In terms of proper procedure, Hodes said, if the issue was “vexatious litigation” or abuse of court process, the activists had to bring a separate motion application. This, he argued, was required by the Vexatious Proceedings Application Act and common law principles. In making this point, Hodes said the defendants could bring such an application only through common law rules, as it was too late to rely on the Act.
On the question of common law principles in relation to abuse of court process, Hodes argued that defendants will have to show that the case of defamation against them is unsustainable in law and is without reasonable grounds in its merits. He further argued that to say the company had ulterior motives was irrelevant in the legal test for abuse of court process.
This point was further emphasised by his co-council, advocate Johan de Waal, in reply to the defendants’ argument. Developing common law that takes motive into account could have dangerous consequences. He said every person taken to court on any action will then be permitted to say the plaintiff had ulterior motives, and this could not be permissible.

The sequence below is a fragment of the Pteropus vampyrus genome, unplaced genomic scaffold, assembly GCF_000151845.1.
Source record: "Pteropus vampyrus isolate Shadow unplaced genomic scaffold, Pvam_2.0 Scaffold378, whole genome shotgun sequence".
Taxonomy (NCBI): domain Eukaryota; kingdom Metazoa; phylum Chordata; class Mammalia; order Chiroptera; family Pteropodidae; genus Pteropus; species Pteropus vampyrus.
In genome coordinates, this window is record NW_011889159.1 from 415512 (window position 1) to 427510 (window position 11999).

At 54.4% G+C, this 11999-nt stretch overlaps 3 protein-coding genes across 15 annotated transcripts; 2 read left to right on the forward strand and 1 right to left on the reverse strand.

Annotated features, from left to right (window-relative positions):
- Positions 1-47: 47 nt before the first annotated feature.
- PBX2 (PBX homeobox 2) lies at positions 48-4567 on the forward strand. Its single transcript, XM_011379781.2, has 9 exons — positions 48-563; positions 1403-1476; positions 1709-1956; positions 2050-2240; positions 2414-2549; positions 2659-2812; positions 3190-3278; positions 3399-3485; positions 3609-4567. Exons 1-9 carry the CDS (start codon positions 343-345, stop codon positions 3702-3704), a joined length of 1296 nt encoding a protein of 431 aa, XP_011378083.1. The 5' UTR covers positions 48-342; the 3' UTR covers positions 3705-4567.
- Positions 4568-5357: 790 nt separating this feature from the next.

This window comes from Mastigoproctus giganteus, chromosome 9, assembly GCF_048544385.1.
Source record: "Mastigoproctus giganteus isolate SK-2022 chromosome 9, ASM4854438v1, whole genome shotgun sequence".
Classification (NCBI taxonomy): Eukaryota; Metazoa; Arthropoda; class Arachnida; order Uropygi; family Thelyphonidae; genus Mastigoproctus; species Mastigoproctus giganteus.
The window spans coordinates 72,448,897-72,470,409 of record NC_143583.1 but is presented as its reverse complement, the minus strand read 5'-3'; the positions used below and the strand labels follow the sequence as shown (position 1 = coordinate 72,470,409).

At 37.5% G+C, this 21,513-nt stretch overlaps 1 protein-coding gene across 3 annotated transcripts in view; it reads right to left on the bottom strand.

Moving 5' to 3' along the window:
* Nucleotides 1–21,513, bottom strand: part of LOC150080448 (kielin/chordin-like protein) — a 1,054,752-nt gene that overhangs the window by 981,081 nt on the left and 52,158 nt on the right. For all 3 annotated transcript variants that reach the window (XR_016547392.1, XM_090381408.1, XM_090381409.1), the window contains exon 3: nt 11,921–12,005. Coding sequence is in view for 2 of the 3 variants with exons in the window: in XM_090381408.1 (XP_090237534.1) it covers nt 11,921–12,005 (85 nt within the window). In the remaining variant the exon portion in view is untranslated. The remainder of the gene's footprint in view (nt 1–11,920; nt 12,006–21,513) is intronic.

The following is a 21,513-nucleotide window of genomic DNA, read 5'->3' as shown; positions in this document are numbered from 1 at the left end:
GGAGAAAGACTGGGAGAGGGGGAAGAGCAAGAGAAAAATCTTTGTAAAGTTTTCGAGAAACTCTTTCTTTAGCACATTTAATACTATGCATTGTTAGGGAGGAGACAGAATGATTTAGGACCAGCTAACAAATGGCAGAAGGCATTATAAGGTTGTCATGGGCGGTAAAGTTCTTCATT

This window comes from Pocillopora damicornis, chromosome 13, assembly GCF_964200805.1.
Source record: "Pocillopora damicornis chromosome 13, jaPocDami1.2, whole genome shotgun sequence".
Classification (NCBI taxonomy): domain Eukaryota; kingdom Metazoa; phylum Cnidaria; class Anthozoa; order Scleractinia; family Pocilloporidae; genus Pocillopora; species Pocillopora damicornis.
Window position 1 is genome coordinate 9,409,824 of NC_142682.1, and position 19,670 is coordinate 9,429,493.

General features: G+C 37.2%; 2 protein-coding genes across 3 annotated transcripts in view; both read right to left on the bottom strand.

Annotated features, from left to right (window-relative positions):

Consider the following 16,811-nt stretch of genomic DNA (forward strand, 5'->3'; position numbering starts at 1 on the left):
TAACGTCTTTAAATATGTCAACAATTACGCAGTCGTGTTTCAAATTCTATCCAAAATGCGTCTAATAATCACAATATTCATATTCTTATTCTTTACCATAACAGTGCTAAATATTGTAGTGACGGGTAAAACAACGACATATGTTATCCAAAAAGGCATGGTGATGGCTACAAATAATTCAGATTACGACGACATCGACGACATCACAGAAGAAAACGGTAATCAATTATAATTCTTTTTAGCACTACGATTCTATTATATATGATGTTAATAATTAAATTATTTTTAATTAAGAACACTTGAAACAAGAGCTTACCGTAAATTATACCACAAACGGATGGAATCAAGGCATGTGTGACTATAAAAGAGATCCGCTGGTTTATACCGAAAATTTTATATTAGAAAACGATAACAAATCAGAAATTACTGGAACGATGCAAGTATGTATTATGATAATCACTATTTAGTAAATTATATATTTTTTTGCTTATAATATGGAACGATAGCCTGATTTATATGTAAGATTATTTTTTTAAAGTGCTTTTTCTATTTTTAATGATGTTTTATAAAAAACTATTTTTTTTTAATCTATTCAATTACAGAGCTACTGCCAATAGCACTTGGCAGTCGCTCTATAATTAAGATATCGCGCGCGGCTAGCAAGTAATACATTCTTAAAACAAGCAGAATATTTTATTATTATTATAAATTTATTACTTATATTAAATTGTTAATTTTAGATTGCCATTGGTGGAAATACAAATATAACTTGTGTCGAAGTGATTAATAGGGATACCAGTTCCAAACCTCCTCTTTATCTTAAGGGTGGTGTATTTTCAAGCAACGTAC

On the point of pleading financial loss, plaintiffs argued that this was not a requirement in making out a case for defamation, and the court was bound by precedent.
Both De Waal and Hodes argued that South African law did not have legislation or common law regulating Slapp suits. It would be preferred for the legislature to develop an Act, given the complexity of anti-Slapp defences.
Batting for the same team
Father and son senior counsels, advocates Geoff and Steven Budlender, were in the same defence team with advocate Sha’ista Kazee. When advocate Steven Budlender was about to commence his argument after being introduced by the senior Budlender, Goliath rhetorically asked whether father and son were on the same team. Steven Budlender responded, saying they had agreed not to litigate against each other to preserve peace at family dinners.